In dolphinaria, dolphins and their trainers build relationships and bonds due to the nature, closeness and repeatability of their interactions, hence training sessions are deemed appropriate to evaluate dolphin welfare. Qualitative Behavioural Assessments (QBAs) have been used to study human–animal relationships and are included in several animal welfare assessments. We introduce here the first QBA aiming to analyse dolphin–trainer interactions during training sessions in terms of dolphin welfare. Our results show that “Willingness to Participate” (WtP) was significantly associated to six other parameters: high-speed approach, high level of excitement, high number of positive responses to trainers’ signals, rare refusal to perform certain behaviours, rare spontaneous departure behaviours and fast approach once the trainer entered into the pool. Therefore, we suggest using WtP and those “alerting factors” when assessing dolphin–trainer interactions under professional care. The evaluation should also consider the time of day, the dolphin’s age, trainer experience level, the nature of the training sessions and to a lesser extent the sex of the dolphins, as contributing and modulating factors. The factor eye contact has been used in various HARs studies and has been proven to be a valid indicator in welfare research works, hence potentially deserving further research. These results demonstrate the pertinence and feasibility of this approach, the ease of use of this methodology by professionals in zoo/aquarium settings and the appropriateness of the obtained results within the holistic frame of animal welfare. Full article
(This article belongs to the Special Issue Cetaceans: Conservation, Health, and Welfare)
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Article
Social, Reproductive and Contextual Influences on Fecal Glucocorticoid Metabolites in Captive Yangtze Finless Porpoises (Neophocaena asiaeorientalis asiaeorientalis) and Bottlenose Dolphins (Tursiops truncatus)
J. Zool. Bot. Gard. 2020, 1(1), 24-41; https://doi.org/10.3390/jzbg1010003 - 09 Oct 2020
Cited by 5 | Viewed by 1261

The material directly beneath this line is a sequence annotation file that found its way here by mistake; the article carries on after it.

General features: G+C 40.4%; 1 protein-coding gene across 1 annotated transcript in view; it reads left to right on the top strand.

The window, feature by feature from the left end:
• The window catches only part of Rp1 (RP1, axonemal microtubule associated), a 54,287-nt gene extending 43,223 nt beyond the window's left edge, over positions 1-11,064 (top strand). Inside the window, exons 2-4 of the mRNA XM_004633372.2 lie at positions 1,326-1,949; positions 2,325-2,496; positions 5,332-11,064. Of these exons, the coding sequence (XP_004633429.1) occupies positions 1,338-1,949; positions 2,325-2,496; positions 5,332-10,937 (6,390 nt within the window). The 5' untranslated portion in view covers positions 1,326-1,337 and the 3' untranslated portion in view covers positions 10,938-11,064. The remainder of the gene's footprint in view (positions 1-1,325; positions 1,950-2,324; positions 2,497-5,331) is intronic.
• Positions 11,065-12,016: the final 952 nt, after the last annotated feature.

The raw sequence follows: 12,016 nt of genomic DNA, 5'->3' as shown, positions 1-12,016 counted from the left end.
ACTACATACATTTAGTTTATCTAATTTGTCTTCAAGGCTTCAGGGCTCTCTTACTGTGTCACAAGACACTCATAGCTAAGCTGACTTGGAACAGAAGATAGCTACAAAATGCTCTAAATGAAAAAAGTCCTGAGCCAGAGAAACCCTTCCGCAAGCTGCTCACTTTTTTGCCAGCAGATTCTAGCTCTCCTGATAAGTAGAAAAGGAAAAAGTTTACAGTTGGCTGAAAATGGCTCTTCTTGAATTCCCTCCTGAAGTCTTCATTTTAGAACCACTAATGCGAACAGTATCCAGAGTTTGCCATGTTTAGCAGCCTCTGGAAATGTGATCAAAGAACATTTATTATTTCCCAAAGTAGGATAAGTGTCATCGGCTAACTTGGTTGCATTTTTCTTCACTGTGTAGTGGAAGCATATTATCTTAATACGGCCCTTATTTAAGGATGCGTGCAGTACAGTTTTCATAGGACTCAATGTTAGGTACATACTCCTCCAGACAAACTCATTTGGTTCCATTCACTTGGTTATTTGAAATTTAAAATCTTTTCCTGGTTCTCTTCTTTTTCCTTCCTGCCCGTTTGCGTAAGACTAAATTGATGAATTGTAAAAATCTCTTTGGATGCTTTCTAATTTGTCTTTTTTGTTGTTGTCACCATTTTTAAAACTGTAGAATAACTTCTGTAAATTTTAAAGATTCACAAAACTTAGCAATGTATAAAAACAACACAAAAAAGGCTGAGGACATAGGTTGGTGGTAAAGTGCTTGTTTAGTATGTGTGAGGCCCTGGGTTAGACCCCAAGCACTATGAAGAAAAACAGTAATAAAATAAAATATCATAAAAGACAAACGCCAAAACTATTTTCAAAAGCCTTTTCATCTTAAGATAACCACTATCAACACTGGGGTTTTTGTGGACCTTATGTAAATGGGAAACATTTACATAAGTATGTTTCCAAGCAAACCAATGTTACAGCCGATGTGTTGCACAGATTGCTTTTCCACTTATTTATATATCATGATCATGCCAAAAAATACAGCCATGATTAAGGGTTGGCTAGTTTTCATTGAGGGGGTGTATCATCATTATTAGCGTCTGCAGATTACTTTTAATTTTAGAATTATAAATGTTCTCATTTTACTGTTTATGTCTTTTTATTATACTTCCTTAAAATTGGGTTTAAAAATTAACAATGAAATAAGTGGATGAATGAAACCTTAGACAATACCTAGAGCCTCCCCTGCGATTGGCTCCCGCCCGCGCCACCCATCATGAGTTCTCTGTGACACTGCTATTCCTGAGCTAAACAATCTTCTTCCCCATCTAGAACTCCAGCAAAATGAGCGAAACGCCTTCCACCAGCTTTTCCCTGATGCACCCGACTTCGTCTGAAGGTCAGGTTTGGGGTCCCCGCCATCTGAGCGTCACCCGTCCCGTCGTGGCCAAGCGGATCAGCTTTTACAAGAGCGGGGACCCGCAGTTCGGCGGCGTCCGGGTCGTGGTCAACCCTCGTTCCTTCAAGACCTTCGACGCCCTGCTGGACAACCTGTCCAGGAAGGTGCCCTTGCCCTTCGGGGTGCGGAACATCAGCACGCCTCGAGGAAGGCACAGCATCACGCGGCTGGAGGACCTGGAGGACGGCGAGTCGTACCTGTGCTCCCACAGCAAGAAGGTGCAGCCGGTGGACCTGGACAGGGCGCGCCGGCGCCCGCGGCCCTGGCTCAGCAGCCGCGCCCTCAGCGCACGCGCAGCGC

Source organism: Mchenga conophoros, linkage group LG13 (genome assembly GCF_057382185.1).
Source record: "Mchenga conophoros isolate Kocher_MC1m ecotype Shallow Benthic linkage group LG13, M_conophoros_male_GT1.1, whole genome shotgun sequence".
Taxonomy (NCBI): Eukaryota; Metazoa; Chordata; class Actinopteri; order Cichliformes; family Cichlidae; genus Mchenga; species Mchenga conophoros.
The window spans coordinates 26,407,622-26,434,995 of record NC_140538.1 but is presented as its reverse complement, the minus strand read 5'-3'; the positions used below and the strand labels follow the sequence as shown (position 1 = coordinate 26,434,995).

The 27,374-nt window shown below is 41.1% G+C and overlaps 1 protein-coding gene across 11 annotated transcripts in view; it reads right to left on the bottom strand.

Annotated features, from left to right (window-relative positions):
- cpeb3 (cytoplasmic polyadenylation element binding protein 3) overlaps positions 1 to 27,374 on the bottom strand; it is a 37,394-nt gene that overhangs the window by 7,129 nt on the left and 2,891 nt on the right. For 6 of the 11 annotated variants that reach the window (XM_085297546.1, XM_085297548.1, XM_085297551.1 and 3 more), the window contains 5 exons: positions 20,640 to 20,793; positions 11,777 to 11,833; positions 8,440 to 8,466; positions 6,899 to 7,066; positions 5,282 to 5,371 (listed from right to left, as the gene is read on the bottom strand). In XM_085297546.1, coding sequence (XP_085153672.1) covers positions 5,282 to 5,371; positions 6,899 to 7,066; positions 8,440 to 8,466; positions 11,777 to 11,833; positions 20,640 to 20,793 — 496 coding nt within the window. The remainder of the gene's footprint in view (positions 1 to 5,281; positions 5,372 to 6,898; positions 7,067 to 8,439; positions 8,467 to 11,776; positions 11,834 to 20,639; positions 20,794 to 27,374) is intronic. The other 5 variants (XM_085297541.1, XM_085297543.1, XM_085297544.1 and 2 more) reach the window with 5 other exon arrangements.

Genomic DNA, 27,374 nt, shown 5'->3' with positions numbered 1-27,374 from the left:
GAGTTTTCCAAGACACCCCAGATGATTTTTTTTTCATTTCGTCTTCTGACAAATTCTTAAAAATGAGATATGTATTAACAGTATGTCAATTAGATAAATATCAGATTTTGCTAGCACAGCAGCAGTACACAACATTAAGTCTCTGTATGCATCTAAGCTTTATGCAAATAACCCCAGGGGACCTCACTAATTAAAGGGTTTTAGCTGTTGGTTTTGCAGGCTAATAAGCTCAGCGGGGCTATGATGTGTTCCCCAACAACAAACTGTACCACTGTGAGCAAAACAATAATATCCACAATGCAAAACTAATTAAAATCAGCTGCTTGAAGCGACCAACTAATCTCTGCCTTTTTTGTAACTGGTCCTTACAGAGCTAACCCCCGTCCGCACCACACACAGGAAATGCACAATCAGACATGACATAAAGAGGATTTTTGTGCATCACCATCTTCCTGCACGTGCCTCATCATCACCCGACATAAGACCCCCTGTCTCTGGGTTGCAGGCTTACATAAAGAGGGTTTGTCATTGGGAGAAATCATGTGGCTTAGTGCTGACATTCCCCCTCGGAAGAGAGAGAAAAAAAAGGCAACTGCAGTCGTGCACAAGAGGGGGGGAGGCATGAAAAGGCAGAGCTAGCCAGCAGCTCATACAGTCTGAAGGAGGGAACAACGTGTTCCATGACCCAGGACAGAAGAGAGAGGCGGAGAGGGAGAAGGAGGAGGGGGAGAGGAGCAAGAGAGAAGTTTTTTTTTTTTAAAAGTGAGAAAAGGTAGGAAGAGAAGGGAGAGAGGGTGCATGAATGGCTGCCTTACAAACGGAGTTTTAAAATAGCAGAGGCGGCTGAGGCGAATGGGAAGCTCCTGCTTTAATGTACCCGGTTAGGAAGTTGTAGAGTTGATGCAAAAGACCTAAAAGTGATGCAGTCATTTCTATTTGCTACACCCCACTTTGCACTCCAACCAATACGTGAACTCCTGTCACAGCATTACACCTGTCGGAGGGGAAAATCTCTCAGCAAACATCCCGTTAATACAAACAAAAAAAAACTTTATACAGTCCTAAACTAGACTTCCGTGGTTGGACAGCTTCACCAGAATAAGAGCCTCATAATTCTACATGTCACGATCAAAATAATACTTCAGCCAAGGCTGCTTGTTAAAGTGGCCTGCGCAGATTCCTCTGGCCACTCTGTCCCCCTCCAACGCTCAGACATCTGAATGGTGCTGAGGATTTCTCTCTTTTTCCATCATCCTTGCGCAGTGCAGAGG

Abstract
Although the use of fecal glucocorticoid metabolite (FGCM) measurements as non-invasive biomarkers for the stress response in mammals has increased, few studies have been conducted in odontocetes. We investigated if animal sex, age, pregnancy or contextual variations (season, sampling time, enrichment, social separation [...] Read more.
Although the use of fecal glucocorticoid metabolite (FGCM) measurements as non-invasive biomarkers for the stress response in mammals has increased, few studies have been conducted in odontocetes. We investigated if animal sex, age, pregnancy or contextual variations (season, sampling time, enrichment, social separation and presence of visitors) influenced the FGCM concentrations in presumably healthy, captive and endangered Yangtze finless porpoises (YFPs, N = 4) and bottlenose dolphins (BDs, N = 3). For YFPs, the FGCM concentrations were influenced by season (p = 0.01), diurnal variation (p = 0.01) and pregnancy (p = 0.005). Contextual variables that were associated with increases in FGCM concentrations included social separations (p = 0.003) and numbers of visitors (p = 0.0002). Concentrations of FGCMs were lower (p = 0.001) after exposure to environmental enrichment. For BDs, enrichment was associated with reduced concentrations of FGCMs (p < 0.0001). The presence of visitors also influenced this species’ FGCM concentrations (p = 0.006). These results demonstrate that changes in the FGCM concentrations in YFPs and BDs may occur in response to contextual and social changes. In combination with other behavioral and physiological assessments, measurements of FGCMs may be a useful tool for monitoring cetacean welfare. Such monitoring may help researchers identify and better understand situations that may be stressful for animals and, therefore, improve management and husbandry. Furthermore, results from our study and inferences of the FGCM concentrations in cetaceans, and their potential relationship to stress, may be extrapolated to studies of free-ranging animals, which may help detect possible environmental or anthropogenic stressors that could be affecting these populations. Full article